And really, the more experience we gain, the less we can deny this correction, which shames our knowledge. The first few times we could still believe that the analytic cure had met with an accidental interruption, not inherent to its purpose. But when this affectionate relation between physician and patient occurs regularly in every new case, under the most unfavorable conditions and even under grotesque circumstances; when it occurs in the case of the elderly woman, and is directed toward the grey-beard, or to one in whom, according to our judgment, no seductive attractions exist, we must abandon the idea of an accidental interruption, and realize that we are dealing with a phenomenon which is closely interwoven with the nature of the illness.  20
  The new fact which we recognize unwillingly is termed transference. We mean a transference of emotions to the person of the physician, because we do not believe that the situation of the cure justifies the genesis of such feelings. We rather surmise that this readiness toward emotion originated elsewhere, that it was prepared within the patient, and that the opportunity given by analytic treatment caused it to be transferred to the person of the physician. Transference may occur as a stormy demand for love or in a more moderate form; in place of the desire to be his mistress, the young girl may wish to be adopted as the favored daughter of the old man, the libidinous desire may be toned down to a proposal of inseparable but ideal and platonic friendship. Some women understand how to sublimate the transference, how to modify it until it attains a kind of fitness for existence; others manifest it in its original, crude and generally impossible form. But fundamentally it is always the same and can never conceal that its origin is derived from the same source.  21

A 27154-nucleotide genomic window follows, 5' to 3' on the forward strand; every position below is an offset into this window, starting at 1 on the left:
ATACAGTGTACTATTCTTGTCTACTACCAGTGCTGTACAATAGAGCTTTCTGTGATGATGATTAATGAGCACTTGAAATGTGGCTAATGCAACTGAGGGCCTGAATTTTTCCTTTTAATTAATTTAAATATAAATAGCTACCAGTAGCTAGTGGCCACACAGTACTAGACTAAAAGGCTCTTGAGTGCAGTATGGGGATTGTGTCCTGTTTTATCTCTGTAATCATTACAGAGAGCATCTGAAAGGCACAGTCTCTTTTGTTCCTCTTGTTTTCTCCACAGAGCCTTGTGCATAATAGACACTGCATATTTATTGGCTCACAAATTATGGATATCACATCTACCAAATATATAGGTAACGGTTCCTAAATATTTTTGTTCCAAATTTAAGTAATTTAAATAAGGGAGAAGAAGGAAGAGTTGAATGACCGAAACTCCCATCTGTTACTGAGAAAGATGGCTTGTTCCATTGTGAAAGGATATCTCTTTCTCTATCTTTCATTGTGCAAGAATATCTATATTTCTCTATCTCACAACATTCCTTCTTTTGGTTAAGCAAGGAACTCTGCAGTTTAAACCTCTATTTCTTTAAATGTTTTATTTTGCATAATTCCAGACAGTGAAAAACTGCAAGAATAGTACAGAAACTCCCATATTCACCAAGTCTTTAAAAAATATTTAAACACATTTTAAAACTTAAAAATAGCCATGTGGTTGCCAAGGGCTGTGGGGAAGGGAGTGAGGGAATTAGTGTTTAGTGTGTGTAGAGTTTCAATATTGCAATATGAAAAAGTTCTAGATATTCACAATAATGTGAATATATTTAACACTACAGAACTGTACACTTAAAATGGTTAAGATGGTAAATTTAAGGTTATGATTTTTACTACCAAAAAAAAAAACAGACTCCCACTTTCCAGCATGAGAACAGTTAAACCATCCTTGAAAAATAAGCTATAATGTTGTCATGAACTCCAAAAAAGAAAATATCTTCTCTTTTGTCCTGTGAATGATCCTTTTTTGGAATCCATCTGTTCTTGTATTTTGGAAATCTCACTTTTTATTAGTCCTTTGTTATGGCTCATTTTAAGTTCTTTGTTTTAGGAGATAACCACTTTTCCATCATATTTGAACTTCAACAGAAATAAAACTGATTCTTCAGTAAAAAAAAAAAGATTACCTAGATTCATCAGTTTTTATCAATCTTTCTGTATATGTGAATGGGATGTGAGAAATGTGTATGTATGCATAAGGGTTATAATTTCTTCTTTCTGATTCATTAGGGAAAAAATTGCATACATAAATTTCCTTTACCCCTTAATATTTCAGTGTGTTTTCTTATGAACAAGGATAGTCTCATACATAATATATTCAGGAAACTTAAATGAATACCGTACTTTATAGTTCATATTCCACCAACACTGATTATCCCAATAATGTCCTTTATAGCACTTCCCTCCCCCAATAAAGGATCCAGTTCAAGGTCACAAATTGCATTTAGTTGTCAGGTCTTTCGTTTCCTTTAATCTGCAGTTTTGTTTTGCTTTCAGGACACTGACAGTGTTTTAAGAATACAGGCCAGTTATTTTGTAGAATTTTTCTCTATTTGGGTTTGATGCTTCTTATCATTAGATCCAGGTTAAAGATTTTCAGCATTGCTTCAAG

Before we ask ourselves how we can accommodate this new fact, we must first complete its description. What happens in the case of male patients? Here we might hope to escape the troublesome infusion of sex difference and sex attraction. But the answer is pretty much the same as with women patients. The same relation to the physician, the same over-estimation of his qualities, the same abandon of interest toward his affairs, the same jealousy toward all those who are close to him. The sublimated forms of transference are more frequent in men, the direct sexual demand is rarer to the extent to which manifest homosexuality retreats before the methods by which these instinct components may be utilized. In his male patients more often than in his women patients, the physician observes a manifestation of transference which at first sight seems to contradict everything previously described: a hostile or negative transference.  22